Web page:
In the days before Health and Safety, I have seen lost plastic used to good effect. Polystyrene patterns can be fabricated and cut using hot wire, the results embedded in petro-bonded sand and the melt used to directly evaporate the pattern.
Very quick cheap and effective, not too great for the lungs or the planet. You might do it in a fifth of the time but leather underpants should be worn as the gas pressures would be unpredictable at that scale.

I don't contribute regularly but sent him a wedge when he was in the UK, told him to spend it on beer. I'll buy his team another good drink when the hull is wetted.

.
I did as suggested and sent an email asking why they chose not to use the lost wax technique. I'll be interested to see the response!
 

DownWest

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Joined
25 Dec 2007
Messages
8,424
Location
S.W. France
.

In the days before Health and Safety, I have seen lost plastic used to good effect. Polystyrene patterns can be fabricated and cut using hot wire, the results embedded in petro-bonded sand and the melt used to directly evaporate the pattern.
Very quick cheap and effective, not too great for the lungs or the planet. You might do it in a fifth of the time but leather underpants should be worn as the gas pressures would be unpredictable at that scale.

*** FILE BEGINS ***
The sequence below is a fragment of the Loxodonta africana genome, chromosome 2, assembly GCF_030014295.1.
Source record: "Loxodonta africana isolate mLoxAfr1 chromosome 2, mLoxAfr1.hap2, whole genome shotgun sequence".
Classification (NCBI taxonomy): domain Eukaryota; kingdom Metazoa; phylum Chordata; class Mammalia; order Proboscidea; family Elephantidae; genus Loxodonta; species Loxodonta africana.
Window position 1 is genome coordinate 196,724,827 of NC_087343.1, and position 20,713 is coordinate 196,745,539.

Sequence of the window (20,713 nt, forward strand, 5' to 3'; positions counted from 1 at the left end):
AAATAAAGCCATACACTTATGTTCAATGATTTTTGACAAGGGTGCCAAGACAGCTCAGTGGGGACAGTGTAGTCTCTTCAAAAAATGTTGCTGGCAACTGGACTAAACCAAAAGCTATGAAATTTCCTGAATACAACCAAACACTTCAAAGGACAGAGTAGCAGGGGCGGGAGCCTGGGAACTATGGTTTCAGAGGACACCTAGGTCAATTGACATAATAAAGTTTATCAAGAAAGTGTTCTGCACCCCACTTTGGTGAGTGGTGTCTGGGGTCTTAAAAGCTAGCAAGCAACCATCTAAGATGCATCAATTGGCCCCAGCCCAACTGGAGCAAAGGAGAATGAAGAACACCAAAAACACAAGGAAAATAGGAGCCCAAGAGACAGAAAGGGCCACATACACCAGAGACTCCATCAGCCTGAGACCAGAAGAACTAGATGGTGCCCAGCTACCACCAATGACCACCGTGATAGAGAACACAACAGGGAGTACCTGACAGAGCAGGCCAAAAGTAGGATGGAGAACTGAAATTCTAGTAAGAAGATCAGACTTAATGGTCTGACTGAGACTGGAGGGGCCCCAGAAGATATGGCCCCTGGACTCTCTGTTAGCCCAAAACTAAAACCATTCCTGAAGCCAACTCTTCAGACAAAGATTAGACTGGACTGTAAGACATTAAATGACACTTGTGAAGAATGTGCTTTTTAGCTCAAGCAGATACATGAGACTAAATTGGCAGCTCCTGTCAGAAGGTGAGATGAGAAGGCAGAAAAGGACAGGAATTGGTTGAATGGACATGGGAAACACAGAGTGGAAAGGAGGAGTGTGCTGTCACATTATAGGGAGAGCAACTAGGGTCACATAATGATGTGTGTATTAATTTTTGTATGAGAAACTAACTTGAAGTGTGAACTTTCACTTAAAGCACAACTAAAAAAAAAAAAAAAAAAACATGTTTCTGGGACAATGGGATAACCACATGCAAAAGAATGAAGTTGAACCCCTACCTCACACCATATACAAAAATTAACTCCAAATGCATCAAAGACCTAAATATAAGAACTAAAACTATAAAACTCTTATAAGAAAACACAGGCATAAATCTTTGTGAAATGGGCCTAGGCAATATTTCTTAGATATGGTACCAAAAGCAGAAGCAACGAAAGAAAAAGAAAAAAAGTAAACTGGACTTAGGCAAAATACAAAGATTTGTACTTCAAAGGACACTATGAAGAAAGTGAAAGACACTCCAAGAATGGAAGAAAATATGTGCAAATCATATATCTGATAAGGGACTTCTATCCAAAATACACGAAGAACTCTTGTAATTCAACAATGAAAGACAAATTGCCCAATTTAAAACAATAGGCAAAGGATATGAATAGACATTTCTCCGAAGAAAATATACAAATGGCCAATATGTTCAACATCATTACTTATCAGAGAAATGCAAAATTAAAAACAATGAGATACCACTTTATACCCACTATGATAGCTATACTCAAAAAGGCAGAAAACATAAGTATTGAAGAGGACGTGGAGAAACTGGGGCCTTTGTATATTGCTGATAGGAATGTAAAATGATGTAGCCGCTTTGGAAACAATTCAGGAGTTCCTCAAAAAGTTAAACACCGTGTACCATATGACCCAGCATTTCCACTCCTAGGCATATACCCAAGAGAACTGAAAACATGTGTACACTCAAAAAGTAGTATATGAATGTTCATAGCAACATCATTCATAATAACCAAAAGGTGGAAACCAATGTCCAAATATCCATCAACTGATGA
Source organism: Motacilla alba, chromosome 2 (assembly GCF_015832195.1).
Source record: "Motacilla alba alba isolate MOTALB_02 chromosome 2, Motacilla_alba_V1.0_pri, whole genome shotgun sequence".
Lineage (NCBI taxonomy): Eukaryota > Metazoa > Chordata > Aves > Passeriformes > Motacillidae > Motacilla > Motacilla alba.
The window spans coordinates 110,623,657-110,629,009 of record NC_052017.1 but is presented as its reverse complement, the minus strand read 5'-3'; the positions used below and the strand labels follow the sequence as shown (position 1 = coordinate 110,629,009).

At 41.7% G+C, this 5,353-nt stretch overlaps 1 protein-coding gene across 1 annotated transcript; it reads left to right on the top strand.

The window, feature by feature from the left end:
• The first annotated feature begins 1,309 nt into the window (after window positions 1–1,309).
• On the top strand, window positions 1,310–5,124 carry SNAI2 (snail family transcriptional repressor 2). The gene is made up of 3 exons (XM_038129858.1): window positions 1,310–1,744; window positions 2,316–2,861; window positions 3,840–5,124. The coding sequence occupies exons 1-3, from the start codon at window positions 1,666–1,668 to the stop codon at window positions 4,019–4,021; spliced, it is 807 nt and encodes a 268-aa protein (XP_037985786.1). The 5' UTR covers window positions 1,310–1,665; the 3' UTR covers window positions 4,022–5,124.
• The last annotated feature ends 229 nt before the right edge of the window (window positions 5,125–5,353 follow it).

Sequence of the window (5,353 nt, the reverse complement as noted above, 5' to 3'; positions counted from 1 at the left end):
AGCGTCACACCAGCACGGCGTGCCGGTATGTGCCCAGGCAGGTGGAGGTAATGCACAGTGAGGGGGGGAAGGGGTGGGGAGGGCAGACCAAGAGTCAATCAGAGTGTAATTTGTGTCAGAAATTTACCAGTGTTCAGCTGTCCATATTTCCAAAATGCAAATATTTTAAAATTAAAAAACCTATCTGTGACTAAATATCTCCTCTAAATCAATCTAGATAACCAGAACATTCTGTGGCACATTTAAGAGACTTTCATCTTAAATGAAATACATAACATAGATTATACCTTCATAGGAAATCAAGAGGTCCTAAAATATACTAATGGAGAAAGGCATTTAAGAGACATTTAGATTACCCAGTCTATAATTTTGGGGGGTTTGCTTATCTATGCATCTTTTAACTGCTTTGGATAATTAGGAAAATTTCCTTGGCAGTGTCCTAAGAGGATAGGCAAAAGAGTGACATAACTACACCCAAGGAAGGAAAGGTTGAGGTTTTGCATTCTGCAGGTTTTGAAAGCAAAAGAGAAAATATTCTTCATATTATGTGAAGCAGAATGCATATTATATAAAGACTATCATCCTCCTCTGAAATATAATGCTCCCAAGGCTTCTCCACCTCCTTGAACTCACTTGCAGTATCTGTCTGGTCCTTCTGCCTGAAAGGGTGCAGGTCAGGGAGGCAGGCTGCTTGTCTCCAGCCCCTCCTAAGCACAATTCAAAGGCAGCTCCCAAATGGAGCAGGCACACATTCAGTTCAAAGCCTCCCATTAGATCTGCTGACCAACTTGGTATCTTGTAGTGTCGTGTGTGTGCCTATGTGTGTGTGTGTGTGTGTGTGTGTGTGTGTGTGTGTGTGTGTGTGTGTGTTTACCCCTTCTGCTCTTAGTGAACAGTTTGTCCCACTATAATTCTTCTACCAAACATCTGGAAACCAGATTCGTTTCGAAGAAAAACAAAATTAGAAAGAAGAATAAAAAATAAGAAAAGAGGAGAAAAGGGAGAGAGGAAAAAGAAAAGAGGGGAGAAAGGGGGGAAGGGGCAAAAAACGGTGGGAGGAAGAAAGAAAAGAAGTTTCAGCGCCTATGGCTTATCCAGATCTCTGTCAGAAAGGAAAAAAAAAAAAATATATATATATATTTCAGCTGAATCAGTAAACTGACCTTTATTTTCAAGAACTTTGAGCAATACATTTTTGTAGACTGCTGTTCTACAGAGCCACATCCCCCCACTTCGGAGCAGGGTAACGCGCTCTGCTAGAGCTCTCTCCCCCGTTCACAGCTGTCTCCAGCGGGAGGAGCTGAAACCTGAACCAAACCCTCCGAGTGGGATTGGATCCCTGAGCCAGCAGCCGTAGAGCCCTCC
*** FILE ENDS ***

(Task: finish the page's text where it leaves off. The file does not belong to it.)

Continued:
ed..
Friend did a stint learning with a sculptor. He used styrofoam patterns and they worked very well in sizes similar to floors. Casting was in ally, but would be good for bronze.
Lost wax is good for precision stuff, but plain old sand casting is good enough for floors. Seem to recall that our friend's the Romans thought that one up. Another usefull idea they did for us :D
 
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DJE

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Joined
21 Jun 2004
Messages
6,875
Location
Fareham
I enjoyed that one! But I was wondering where the money for this is coming from - he spoke of material costs of $11,000, just for the bronze floors, and I guess the foundry costs would double that quite easily, without taking the cost of making the patterns into account!
I seem to remember that the Live Oak for the frames was $80,000!
 

Keith 66

Active member
Joined
21 Jun 2007
Messages
1,186
Location
Benfleet Essex
I was a bit surprised at the video of the casting, Sure they wore fireproof jackets, but Jeans? & no face or eye protection! Get a splash of molten metal in your eyes & its white stick time. I have done metal casting & a face visor is or should be mandatory.
 

burgundyben

Well-known member
Joined
28 Nov 2002
Messages
5,973
Location
Colwell Bay
Lost wax is hugely more expensive method of casting than sand casting.

You have to make the wax, then shell it, melt out the wax, then cast. If you get a problem, you need another wax to start again.

Sand casting with patterns such as he has done is lowest risk and cost.